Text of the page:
Working on the lamb and the snake

Marco Corsini work in progress 4 15-2-16

I’ve been working on this painting since early to mid last year. I think it is close to finished although I have been spending some time adjusting tones on the woolly coat of the lamb and adjusting lighting.

I began this painting by laying a heavily textured layer down for the wool of the lamb. This early layer was mixed with Liquin, an Alkyd resin medium which acts as a drying accelerator. The purpose of this is that if I was to put a thick layer in oils down first and if if I wanted to put thinner coats down later,  I would be breaking the ‘lean to fat’ principle. By accelerating the drying of a thick under layer, I reduce the chance of a thiner layer that is applied over the top, cracking.

I am not sure if this process produced the result I was after. I found that the under texture dominated all my painting afterwards and it was difficult to manipulate the paint into the more subtle textures I required. The mid layers of the painting therefore felt like they took a long time to resolve and at some stage I scraped back some parts of that under layer/texture. With the under texture dominating I also found the more subtle description of the coat of the lamb, the little shadow of the crevices of the wool, difficult to describe effectively.

I think the final result has worked out well with a softness in the right places. You can see the under texture coming through on the right just above the leg in the image below and you can see the many layers which build texture and tone to give a sense of the wool and the form of the body.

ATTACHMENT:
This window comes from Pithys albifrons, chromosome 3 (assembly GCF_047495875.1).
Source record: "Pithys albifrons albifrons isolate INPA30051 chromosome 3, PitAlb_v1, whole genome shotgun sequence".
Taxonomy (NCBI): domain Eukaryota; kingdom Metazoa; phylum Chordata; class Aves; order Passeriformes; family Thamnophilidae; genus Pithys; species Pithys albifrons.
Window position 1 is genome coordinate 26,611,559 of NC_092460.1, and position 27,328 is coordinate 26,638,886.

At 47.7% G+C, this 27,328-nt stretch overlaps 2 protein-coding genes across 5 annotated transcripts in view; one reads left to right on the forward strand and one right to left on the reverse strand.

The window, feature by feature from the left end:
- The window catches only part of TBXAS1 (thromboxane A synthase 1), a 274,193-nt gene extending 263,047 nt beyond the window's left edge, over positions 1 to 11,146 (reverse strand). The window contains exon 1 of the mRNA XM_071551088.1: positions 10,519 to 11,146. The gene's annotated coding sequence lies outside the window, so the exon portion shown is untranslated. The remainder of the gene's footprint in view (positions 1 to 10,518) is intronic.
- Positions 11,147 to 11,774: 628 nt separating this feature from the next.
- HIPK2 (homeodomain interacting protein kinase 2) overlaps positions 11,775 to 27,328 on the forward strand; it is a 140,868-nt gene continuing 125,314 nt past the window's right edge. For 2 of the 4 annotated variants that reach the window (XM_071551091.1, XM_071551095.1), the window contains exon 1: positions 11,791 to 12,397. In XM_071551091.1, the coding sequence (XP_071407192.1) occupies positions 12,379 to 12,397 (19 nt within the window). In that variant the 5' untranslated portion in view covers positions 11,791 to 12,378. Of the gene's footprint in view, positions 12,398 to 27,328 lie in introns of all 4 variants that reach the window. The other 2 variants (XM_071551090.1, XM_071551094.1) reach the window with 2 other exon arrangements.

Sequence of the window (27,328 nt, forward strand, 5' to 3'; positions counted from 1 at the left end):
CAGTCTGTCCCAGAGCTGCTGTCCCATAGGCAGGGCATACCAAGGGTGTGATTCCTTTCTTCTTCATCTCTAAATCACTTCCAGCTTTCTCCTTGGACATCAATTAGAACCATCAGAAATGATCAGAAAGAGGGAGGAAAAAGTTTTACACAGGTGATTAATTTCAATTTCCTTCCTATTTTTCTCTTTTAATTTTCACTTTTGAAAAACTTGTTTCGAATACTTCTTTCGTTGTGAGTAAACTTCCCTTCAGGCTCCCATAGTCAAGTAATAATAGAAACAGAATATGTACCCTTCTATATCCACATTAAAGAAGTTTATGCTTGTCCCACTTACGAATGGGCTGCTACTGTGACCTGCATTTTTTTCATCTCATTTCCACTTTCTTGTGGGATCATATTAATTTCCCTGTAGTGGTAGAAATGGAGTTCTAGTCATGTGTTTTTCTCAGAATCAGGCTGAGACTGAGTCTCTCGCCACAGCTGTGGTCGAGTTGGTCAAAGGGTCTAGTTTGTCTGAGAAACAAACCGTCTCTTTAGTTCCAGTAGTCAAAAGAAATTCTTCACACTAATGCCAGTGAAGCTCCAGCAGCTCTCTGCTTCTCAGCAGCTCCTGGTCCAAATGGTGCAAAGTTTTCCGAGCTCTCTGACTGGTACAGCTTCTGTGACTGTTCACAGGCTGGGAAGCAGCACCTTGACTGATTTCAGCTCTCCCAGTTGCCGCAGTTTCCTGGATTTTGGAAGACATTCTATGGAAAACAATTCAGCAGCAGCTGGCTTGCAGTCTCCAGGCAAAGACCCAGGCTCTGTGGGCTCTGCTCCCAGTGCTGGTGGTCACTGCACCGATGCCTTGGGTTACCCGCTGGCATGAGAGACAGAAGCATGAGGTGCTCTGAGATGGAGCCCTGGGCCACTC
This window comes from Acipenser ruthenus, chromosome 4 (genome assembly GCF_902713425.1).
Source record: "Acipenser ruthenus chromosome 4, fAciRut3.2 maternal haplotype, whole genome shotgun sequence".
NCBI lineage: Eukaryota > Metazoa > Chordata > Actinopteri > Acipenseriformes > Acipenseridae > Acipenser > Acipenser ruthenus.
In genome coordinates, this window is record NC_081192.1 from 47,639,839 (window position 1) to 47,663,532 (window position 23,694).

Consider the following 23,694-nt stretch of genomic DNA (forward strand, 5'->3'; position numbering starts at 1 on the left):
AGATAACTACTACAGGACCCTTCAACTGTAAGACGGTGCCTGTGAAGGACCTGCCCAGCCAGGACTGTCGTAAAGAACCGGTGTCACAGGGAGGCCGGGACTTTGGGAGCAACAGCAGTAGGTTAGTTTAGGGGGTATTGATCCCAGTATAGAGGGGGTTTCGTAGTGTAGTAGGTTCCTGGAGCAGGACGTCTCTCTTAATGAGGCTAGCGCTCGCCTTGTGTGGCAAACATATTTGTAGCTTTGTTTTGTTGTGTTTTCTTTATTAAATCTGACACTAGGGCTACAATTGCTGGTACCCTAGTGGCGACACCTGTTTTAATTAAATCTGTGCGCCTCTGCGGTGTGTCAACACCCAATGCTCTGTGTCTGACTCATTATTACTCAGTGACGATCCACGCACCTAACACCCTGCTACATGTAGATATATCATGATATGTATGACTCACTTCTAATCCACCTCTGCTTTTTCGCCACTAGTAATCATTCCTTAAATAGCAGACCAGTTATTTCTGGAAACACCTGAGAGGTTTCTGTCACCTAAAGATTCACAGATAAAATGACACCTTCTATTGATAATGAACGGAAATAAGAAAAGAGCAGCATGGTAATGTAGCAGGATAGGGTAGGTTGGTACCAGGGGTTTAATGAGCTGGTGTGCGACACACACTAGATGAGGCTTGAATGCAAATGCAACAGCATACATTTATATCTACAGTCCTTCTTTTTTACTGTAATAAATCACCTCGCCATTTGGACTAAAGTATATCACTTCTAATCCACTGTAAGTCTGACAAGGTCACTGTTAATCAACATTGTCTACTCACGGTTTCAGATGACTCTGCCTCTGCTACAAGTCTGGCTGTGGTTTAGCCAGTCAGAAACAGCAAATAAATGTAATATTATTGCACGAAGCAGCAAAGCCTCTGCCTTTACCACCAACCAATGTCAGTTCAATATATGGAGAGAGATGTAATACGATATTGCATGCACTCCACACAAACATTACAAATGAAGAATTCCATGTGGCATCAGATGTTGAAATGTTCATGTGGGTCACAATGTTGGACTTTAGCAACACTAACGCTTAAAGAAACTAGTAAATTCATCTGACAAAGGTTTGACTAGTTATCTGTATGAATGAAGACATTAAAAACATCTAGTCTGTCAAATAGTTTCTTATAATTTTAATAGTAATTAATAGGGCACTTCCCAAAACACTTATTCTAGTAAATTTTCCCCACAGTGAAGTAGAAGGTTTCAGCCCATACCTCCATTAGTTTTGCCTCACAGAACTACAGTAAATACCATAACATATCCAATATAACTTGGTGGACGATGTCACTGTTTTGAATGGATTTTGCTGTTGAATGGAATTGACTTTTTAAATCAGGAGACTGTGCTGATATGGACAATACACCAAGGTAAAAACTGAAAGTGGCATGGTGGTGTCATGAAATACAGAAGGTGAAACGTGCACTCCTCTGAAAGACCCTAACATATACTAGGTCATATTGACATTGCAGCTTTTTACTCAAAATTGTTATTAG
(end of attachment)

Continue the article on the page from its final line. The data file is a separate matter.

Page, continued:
Marco Corsini work in progress 2 15-2-16

You can see the same elements in the description of the head, the under texture being present on the forehead but the later layers describing the form overall.


Marco Corsini work in progress 3 15-2-16

This approach is inspired in part by the working method of Odd Nerdrum who works with a long process of laying down, scraping and sanding. His work also has a mythical quality, often described within an invented landscape. I loosely used some photo sources for the animals but invented the landscape, pose and lighting. All this invention also added time to the making of the piece but I hope that it is imbued with a iconic aura only really achievable through a long process.

Below are some of the images begun this year. Little playthings derived from painting  some kitsch objects which I’ve placed out on my table. After a lot of tight painting last year I see the only way forward as to be playful for a time. The paintings may still end up being worked up considerably.

I’ve had success with the photos by using an iPad. Bye for now.